By Richard Gingery, M. D.

Diabetes mellitus, a Greek term which loosely translates as “sweet-tasting urine,” is a terrible disease.  There is no good historical record telling us who got recruited as lab techs in Hippocrates' day, but even 2,500 years ago they recognized that people with diabetes had such high sugar levels that sugar was literally spilling over into the urine.  For most of those 2,500 years people with diabetes knew only that they had been condemned to a short life in which they were extremely hungry, extremely thirsty and their days and nights were punctuated by frequent urination.  They were much more light-headed than their non-diabetic neighbors, and they passed out frequently.  Children who developed the juvenile fomr of diabetes had only months between onset of the disease and death.

Diabetes went from being a death sentence to being merely another chronic disease in the 1920s.  In that decade Fredrick Banting and his colleagues discovered and isolated insulin.  In a move that pharmaceutical companies today find complete anathema, Banting licensed the patent for the grand sum of $1.00 as a “gift to humanity.”  And it was!  Before long the American Diabetic Association began giving out 20 year survival pins.  Then they moved it up to 30 years, then 40 and finally 50 years.  After that point survival became the norm with diabetes and the pins disappeared, all because insulin, this cheap and easily made product, was the key to treating diabetes.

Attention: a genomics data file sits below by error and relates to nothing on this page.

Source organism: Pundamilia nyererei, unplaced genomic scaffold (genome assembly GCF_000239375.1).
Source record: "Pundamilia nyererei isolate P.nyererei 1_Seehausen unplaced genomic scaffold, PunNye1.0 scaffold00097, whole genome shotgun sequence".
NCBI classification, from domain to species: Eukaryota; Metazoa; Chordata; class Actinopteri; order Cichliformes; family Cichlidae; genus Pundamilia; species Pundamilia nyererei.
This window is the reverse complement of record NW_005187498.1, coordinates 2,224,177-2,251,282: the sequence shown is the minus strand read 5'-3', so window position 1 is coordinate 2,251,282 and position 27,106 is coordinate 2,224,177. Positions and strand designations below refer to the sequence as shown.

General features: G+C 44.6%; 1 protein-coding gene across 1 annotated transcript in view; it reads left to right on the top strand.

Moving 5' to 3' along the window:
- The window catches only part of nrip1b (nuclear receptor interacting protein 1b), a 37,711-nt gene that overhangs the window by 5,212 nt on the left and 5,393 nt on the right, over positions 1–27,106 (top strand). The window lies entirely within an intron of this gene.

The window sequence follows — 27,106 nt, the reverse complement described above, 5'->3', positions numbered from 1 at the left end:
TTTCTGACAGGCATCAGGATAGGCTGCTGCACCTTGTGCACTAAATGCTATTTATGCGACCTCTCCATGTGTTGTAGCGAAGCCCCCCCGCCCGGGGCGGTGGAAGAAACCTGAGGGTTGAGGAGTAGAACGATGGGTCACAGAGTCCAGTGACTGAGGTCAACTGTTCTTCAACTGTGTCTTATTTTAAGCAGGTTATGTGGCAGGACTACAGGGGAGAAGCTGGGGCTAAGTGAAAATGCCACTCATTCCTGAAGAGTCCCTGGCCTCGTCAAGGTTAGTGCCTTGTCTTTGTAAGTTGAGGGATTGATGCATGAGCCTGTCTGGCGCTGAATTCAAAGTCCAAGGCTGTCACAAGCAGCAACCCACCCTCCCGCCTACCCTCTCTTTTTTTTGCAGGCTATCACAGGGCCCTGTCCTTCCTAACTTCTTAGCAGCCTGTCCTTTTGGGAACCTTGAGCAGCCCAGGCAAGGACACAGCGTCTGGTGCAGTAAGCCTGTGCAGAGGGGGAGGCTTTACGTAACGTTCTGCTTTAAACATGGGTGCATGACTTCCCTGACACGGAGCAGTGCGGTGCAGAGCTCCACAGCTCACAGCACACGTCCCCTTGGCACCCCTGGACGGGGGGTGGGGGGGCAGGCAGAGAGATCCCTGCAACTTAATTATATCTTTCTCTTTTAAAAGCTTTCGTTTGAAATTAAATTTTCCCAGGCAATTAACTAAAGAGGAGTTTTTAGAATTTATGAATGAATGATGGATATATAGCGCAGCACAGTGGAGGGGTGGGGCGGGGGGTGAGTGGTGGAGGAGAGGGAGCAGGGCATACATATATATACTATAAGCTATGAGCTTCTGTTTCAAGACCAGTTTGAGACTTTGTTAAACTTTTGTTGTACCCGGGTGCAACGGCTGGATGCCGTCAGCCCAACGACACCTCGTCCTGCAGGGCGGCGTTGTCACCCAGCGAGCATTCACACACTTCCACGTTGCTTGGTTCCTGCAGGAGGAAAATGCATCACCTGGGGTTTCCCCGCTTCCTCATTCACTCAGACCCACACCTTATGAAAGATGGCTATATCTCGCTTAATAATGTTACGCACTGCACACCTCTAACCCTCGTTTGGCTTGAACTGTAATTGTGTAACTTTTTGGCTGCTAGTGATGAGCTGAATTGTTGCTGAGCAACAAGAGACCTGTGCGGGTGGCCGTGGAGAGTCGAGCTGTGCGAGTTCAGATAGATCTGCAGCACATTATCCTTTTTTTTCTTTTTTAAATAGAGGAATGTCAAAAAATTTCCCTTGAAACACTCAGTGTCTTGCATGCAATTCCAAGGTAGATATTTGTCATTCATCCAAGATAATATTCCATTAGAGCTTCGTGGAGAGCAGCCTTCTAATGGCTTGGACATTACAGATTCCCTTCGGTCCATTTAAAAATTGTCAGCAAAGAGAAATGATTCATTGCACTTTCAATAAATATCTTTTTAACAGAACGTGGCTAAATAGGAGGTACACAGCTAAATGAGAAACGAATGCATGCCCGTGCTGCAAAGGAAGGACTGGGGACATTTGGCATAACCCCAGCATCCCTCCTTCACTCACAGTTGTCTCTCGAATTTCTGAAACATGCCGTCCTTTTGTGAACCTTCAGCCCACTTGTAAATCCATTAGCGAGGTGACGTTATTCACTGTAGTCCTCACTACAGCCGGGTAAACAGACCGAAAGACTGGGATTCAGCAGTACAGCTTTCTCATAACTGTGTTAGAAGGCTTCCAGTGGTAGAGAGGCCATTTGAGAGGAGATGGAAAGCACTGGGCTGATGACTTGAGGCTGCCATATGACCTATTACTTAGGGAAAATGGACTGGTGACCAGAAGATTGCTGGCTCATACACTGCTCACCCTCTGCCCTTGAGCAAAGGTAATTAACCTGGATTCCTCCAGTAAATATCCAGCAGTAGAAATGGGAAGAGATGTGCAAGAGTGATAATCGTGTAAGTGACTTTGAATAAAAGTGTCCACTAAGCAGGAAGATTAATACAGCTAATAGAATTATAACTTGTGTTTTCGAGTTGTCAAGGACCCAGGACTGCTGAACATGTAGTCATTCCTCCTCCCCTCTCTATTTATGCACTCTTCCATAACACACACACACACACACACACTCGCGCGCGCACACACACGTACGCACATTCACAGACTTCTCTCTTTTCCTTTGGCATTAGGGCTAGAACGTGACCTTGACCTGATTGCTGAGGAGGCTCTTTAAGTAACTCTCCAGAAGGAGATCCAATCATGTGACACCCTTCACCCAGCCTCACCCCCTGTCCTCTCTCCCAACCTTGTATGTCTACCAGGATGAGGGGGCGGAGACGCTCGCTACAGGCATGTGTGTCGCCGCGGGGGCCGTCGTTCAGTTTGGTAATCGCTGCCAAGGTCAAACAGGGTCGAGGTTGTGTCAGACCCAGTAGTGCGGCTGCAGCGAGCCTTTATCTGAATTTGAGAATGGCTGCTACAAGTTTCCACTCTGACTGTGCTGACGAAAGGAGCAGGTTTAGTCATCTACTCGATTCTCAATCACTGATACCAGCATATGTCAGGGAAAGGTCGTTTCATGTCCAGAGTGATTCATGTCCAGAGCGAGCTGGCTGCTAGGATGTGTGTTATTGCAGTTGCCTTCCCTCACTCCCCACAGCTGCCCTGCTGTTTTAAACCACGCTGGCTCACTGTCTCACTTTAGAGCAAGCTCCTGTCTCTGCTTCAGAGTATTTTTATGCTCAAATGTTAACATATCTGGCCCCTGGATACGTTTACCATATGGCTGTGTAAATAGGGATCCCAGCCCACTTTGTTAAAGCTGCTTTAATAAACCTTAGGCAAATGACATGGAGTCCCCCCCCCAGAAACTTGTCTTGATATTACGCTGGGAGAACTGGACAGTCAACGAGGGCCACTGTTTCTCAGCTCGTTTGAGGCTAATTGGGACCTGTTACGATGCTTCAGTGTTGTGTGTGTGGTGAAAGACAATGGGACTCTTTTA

Nearly a century after the discovery of insulin, this “gift to humanity” has become more of a gift to the pharmaceutical industry.  Between the years 2010 and 2015 nothing very significant happened in the nature of the treatment of diabetes.  No amazingly new insulin forms hit the market.  No “cure” emerged for diabetes.  Delivery methods have changed a little, going from syringe to pen to pump, but the insulin inside is the same.  But what did change is the cost.  The average price of insulin and other diabetic products rose between 127% and 325% in that time.  Humulin insulin, the most popular form on the market rose from $258 for a month's supply to $1100 per month.

Diabetes is not a rare disease.  When I was in medical school, studying under Hippocrates' watchful glare, I was told that one American in five would get diabetes at some point.  The obesity epidemic of more recent years has pushed that number higher.  So what will millions and millions of Americans do when they are confronted with ever higher prices for their diabetic supplies?  Some will have the means to carry on with an uninterrupted therapy.  But many, if not most, will face a real dilemma.  Diabetics who are already on Medicaid will be fine for now, but if the Republicans succeed in their deep cuts to Medicaid, that safety net will disappear.  If Republicans succeed in bringing back “affordable” health insurance that no longer covers prescriptions, or if diabetics join the ranks of the 23 million who may become uninsured under the Republican healthcare plan, diabetics may face bankruptcy, or they may try to stretch out their medications because of the high price (an especially bad idea with diabetes) or they may simply go without.  They could try importing their insulin from Canada, but Canadian pharmacies have already been warned that selling cheaper insulin to Americans is illegal.  

Diabetes, as an agent of premature death, may soon have a chance to make a comeback in the United States.  I find myself pondering why pharmaceutical companies can't figure out that they stand to make more money if they allow their customers to live to a ripe old age rather than bumping us off early because we can't afford their product.  As other countries regulate prices in their various systems of universal healthcare, so could we if we could only harness our collective anger at our non-system of healthcare which seems driven by a profit motive that ignores the fact that our lives are at stake.